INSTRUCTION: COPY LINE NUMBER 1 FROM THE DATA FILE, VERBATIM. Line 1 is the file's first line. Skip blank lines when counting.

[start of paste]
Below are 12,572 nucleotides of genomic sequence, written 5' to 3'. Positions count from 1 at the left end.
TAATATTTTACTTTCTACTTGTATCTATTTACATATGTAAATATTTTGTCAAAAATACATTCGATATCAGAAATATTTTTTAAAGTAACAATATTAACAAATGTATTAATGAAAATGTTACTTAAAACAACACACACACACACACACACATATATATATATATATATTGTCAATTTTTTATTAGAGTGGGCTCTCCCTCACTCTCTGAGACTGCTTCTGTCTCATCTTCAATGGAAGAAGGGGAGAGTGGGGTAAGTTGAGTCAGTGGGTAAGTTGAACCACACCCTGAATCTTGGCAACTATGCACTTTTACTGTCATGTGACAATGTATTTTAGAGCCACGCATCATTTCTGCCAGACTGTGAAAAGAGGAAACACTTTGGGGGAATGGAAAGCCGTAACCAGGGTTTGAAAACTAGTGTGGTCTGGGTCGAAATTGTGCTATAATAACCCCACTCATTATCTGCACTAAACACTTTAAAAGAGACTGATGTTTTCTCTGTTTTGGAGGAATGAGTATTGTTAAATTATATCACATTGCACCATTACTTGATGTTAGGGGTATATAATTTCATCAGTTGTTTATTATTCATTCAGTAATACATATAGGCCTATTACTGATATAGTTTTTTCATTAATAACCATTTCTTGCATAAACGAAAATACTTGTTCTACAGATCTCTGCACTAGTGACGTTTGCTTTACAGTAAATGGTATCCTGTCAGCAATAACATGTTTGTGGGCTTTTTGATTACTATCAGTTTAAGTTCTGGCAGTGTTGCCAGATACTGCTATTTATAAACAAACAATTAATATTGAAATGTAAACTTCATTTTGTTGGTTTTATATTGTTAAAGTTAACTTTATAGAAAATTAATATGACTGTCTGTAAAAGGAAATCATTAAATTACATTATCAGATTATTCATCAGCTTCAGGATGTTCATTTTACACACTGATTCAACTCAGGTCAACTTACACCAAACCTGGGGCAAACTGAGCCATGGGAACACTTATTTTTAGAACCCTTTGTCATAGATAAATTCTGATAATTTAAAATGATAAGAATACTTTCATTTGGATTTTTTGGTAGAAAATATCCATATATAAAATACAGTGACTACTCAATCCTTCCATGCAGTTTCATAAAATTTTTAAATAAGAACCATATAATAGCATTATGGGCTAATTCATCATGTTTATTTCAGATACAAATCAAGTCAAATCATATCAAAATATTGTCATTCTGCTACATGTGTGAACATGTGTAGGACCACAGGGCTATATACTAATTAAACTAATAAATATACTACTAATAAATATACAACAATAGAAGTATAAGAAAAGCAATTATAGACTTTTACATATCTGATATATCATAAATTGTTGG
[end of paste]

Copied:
Below are 12,572 nucleotides of genomic sequence, written 5' to 3'. Positions count from 1 at the left end.